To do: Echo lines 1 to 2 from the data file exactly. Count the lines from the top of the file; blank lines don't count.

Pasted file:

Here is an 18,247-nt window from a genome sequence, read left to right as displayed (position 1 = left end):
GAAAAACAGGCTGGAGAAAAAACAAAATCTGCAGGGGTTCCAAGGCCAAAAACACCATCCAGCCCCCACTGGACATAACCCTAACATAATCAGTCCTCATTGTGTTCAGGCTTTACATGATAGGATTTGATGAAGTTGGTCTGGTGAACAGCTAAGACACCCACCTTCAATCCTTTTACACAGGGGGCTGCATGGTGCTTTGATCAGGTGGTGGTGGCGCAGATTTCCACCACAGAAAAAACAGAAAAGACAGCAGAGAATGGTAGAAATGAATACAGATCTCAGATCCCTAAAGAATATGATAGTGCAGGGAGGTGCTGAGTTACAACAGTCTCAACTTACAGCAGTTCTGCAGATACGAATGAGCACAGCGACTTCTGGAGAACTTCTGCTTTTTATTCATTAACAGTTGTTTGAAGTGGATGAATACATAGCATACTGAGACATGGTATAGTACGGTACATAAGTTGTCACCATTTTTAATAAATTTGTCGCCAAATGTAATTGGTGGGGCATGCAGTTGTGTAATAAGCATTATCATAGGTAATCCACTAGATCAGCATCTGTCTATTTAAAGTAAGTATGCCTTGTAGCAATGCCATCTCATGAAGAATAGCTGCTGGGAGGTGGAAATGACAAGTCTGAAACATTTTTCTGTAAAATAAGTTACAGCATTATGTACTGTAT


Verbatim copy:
Here is an 18,247-nt window from a genome sequence, read left to right as displayed (position 1 = left end):
GAAAAACAGGCTGGAGAAAAAACAAAATCTGCAGGGGTTCCAAGGCCAAAAACACCATCCAGCCCCCACTGGACATAACCCTAACATAATCAGTCCTCATTGTGTTCAGGCTTTACATGATAGGATTTGATGAAGTTGGTCTGGTGAACAGCTAAGACACCCACCTTCAATCCTTTTACACAGGGGGCTGCATGGTGCTTTGATCAGGTGGTGGTGGCGCAGATTTCCACCACAGAAAAAACAGAAAAGACAGCAGAGAATGGTAGAAATGAATACAGATCTCAGATCCCTAAAGAATATGATAGTGCAGGGAGGTGCTGAGTTACAACAGTCTCAACTTACAGCAGTTCTGCAGATACGAATGAGCACAGCGACTTCTGGAGAACTTCTGCTTTTTATTCATTAACAGTTGTTTGAAGTGGATGAATACATAGCATACTGAGACATGGTATAGTACGGTACATAAGTTGTCACCATTTTTAATAAATTTGTCGCCAAATGTAATTGGTGGGGCATGCAGTTGTGTAATAAGCATTATCATAGGTAATCCACTAGATCAGCATCTGTCTATTTAAAGTAAGTATGCCTTGTAGCAATGCCATCTCATGAAGAATAGCTGCTGGGAGGTGGAAATGACAAGTCTGAAACATTTTTCTGTAAAATAAGTTACAGCATTATGTACTGTAT